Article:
Aboriginal affairs

Noongar vote 2014

NICK LOVERING

“My culture is my religion, which is based on the land, the spirituality of the land and that connection to land.”

Carol Petterson describes what Noongar culture means to her.

Carol Petterson

Petterson, a Warukept Noongar Elder, is one of the voices in support of the Noongar nation’s acceptance of the Western Australian Government’s proposed native title agreement.

“What we are dealing with now is the alternative settlement to that native title, which gives us much, much more than what native title would if we went through the court,” Petterson says.

“Native title is not a land asset title or a land deed title, only the rights to carry out your cultural activities.

“So, to me, that is the right to exercise my religion.”

While media coverage has focused on the financial aspect of the agreement ($1.3 billion over 10 years) and the transfer of ownership of up to 320,000 hectares of crown land, the most important thing for Noongar people in favour of the agreement is the impact it could have on the preservation of their culture.

South West Land and Sea Council CEO Glen Kelly has been leading the negotiations with the WA Government on behalf of Noongar people.

He says SWALSC researched the best way of setting up an agreement and terms that would benefit Noongar people for generations to come.

“Things that don’t work well are based mainly around money,” Kelly says.

“The ones which are more about the culture and continuity, they work really well.

“The reason for that is that people, culture, identity have been denied for so long. For generations of Noongars, [other] people have said, ‘Your culture is dead’.

“It’s rubbish.”

Kelly says SWALSC hopes the agreement will result in a system that supports the practice of Noongar culture for the next generation, and for generations after that.

“What that means is connection to country, the ability to support Elders [to] transfer knowledge [from] one generation to the next,” he says.

“The idea is to have a resource which supports people to get to country again.”

The prospect of cultural preservation is one that transcends the argument for or against the agreement.

Noongar people have called south-western Australia home for more than 45,000 years.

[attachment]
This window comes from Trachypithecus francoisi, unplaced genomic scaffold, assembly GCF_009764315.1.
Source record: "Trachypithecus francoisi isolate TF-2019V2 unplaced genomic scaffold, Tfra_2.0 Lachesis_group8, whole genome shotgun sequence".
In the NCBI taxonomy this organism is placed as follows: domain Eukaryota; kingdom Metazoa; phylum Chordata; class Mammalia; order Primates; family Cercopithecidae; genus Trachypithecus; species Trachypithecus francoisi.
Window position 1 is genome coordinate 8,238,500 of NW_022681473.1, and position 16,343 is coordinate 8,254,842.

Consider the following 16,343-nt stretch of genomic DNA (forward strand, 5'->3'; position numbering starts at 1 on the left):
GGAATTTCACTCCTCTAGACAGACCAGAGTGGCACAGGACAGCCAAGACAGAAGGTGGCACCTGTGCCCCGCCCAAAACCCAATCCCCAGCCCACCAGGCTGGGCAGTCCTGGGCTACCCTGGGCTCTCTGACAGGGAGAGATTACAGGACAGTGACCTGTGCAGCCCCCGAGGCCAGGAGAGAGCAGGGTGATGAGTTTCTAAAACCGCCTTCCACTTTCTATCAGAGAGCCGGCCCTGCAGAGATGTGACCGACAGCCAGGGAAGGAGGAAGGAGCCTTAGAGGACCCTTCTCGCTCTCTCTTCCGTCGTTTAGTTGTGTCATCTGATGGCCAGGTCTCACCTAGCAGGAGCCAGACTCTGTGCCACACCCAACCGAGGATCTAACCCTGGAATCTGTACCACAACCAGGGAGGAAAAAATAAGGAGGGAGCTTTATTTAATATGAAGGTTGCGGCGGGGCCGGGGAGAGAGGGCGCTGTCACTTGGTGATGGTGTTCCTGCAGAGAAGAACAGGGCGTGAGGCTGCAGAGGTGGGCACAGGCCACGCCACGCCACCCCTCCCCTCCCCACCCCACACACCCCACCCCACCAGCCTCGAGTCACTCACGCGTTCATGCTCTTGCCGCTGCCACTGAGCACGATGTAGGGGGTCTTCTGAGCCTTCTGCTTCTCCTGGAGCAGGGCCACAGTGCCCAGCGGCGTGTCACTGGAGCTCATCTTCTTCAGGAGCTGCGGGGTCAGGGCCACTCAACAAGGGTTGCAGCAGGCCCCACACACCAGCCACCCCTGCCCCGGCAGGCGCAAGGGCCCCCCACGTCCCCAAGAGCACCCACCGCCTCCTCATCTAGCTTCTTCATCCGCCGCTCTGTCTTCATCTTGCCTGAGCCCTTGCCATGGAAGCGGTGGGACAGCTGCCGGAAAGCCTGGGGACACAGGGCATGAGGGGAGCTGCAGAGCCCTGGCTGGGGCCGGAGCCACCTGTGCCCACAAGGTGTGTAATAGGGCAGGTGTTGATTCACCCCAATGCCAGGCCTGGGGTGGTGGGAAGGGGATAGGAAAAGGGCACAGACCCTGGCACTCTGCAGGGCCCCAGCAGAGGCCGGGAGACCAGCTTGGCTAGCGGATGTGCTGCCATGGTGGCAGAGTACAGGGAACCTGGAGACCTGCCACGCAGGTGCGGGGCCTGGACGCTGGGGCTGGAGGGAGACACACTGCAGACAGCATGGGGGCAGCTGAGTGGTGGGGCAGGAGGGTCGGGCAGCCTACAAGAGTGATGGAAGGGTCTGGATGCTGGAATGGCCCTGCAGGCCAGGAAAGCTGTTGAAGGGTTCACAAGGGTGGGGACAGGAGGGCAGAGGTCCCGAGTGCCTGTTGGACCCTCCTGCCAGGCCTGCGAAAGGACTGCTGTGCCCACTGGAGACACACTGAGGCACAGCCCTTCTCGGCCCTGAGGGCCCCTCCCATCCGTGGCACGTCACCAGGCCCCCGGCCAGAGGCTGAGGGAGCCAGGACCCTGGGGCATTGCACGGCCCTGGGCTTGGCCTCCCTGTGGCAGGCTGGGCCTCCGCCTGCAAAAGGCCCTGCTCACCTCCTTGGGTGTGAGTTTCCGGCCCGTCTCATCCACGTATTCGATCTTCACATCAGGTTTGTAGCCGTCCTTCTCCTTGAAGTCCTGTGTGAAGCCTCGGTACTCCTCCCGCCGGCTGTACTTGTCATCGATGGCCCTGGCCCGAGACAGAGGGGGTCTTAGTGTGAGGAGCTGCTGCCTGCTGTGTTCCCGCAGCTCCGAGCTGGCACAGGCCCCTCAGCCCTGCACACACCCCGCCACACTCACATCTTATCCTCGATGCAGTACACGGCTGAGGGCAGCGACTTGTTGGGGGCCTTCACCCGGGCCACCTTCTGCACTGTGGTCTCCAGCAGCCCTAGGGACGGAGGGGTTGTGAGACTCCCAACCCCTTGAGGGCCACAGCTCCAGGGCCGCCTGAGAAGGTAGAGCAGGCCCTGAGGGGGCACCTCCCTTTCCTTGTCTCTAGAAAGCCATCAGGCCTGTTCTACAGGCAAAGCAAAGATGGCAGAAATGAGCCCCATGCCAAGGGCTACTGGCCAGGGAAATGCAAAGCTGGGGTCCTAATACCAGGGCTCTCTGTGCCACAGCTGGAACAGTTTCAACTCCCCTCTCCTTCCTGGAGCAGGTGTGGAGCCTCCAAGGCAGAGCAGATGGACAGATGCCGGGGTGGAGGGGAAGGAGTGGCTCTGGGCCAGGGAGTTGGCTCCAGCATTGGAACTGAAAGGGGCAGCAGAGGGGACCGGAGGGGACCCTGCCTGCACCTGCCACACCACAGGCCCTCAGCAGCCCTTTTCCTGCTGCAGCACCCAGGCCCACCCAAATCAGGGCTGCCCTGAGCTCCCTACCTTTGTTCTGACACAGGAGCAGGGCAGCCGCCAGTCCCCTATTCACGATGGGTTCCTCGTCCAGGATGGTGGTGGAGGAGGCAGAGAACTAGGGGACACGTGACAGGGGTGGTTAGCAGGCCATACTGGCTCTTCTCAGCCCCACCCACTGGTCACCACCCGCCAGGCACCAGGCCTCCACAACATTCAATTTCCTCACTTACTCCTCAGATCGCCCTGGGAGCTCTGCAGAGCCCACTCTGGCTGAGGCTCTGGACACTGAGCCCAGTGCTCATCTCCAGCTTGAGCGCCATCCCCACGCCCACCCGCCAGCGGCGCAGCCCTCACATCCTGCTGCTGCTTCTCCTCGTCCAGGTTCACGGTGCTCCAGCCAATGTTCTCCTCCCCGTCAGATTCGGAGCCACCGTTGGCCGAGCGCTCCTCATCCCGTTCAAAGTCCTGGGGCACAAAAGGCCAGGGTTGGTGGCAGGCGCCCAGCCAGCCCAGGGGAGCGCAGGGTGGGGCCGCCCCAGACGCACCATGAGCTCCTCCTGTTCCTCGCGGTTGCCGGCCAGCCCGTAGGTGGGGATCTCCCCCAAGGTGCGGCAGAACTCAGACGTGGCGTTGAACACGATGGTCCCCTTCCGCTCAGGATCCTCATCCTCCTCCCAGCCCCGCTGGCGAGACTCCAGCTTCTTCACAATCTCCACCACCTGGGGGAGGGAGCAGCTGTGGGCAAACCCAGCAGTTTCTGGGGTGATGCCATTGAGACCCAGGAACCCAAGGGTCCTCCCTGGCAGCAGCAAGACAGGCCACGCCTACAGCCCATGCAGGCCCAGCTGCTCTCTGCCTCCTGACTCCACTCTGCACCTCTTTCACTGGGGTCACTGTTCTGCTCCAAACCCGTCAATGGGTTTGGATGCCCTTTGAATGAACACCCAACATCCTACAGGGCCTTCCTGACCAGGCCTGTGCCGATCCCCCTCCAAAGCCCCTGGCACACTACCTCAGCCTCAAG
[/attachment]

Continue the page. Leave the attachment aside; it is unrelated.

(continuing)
Petterson says to understand her culture you need to immerse yourself in it.

“You’ve got to live it, breathe it, eat it, smell it, taste it,” she says.

“It took me 70 years because you never stop learning.”

Dennis Simmons

Noongar community leader Dennis Simmons has been educating Indigenous and non-Indigenous Australians on Noongar culture for over 15 years.

He says if you “lose your culture you lose your identity”.

“We must make sure our culture continues, because we are the oldest continuous culture in the world,” he says.

“If we don’t teach that then it stops continuing, and it stops with us.”

There are many aspects of Noongar culture and shared history that are relevant to residents of Perth and the Southwest.

Take for instance the Swan River, which Noongars believe was created by the serpent Waugal which still sleeps under the surface of the water.

Or, the Old Mill in South Perth near the Narrows Bridge, where in 1834 members of the Binjarab Noongar people took flour after their rations ran out, leading to a punitive expedition led by Governor James Stirling culminating in the deaths of many Binjarab men, women and children.

And, one of Western Australia’s most recognisable tourist destinations: Wave Rock or Katter Kich, a meeting place for different groups of Noongar people.

Simmons says all Noongar land is “special and significant”.

“As long as I’m in my country there’s a certain peace and tranquillity that surrounds me wherever I move,” he says.

“Because I know, as a Noongar man, this is part of my country, and my people were here. So I have that bond and connection.”

He says it would be “unbearable” for the current generation of Noongars, who have benefited from the guidance and wisdom of Elders, to make a decision that might jeopardise the preservation of his culture.

“I guess as Aboriginal people and cultural educators – the whole lot of us who know anything about Noongar culture – we’re obligated to teach our people.”

October will be an important time for everyone who lives in the south west of Australia.

Regardless of whether Noongar people vote for or against the native title agreement, Carol Petterson says nothing will extinguish her culture.

“They can’t take away the sea. They can’t take away the rivers. They can’t take away the hills. They can’t take away our flora and fauna,” she says.

“Those things are still there that are still important to us.”

Homepage image of Aboriginal flag: DIAC images, Wikimedia Commons

Categories: Aboriginal affairs

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